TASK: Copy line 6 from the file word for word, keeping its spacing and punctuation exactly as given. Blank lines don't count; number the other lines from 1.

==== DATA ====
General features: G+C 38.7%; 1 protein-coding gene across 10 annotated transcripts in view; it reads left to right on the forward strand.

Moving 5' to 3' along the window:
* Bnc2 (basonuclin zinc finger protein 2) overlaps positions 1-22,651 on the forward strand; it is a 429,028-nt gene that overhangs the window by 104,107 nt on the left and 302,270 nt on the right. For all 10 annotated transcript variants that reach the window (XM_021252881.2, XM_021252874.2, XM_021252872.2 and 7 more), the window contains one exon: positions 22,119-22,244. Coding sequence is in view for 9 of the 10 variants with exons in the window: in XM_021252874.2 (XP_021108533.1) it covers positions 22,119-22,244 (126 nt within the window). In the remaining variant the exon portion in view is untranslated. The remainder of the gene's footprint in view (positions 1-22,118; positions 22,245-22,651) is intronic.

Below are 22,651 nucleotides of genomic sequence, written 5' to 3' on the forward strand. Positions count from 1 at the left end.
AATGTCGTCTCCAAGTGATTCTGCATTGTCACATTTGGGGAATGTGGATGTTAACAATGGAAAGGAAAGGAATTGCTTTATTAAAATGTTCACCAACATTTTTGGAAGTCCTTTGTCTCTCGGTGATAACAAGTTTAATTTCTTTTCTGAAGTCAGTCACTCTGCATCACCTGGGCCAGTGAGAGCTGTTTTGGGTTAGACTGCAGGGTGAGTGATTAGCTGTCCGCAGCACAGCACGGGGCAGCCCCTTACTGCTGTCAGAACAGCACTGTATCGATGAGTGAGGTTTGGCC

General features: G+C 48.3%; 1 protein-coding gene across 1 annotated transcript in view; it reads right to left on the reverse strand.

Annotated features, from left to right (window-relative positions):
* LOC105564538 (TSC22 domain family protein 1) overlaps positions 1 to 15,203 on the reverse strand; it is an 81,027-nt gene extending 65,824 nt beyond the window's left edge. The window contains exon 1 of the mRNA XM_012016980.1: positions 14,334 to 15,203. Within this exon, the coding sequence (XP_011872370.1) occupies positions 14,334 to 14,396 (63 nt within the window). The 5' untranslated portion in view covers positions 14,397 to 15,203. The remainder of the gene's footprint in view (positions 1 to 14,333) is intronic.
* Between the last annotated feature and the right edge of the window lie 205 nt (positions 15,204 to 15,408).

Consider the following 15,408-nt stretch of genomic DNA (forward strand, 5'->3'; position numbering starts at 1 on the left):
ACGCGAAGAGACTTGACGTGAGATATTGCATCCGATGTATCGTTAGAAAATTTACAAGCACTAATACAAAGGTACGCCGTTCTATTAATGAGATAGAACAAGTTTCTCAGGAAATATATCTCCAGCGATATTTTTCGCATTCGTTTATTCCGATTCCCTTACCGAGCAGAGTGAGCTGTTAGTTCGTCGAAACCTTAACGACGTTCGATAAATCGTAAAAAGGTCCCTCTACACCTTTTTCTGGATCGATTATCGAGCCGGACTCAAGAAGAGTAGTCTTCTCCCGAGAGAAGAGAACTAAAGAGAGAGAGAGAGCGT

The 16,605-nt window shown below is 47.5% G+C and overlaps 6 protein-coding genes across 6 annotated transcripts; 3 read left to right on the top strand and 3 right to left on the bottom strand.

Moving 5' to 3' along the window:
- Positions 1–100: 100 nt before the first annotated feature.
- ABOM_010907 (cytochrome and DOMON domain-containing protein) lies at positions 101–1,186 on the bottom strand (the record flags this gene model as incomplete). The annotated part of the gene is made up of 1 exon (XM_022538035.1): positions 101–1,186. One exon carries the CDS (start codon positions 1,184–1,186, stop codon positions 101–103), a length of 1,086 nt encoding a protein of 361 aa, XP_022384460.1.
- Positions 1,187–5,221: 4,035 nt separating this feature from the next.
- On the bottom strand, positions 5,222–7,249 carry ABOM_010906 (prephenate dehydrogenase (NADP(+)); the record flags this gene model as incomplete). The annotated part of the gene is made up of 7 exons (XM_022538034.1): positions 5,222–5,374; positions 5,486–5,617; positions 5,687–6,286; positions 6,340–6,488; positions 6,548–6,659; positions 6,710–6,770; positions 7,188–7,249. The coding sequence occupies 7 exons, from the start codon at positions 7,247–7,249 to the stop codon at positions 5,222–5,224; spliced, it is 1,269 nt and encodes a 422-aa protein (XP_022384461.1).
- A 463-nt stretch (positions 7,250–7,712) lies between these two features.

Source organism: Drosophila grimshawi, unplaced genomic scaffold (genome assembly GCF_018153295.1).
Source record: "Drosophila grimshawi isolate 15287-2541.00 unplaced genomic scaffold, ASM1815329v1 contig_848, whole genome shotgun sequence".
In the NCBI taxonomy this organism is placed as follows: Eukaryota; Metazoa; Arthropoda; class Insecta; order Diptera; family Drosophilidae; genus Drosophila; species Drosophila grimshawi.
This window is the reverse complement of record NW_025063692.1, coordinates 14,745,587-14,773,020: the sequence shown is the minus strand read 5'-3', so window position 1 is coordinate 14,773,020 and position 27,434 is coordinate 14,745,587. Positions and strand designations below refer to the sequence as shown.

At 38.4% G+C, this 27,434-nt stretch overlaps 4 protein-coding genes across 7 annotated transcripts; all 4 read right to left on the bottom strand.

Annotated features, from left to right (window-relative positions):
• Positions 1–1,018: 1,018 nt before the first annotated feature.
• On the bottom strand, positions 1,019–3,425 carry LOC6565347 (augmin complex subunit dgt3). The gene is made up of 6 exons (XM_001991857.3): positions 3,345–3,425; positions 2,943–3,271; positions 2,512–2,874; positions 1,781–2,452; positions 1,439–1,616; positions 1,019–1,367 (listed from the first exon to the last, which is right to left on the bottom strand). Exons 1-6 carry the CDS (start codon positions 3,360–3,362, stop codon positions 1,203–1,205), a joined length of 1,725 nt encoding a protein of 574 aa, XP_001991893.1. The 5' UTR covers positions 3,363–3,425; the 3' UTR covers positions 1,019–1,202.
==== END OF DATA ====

General features: G+C 48.3%; 1 protein-coding gene across 1 annotated transcript in view; it reads right to left on the reverse strand.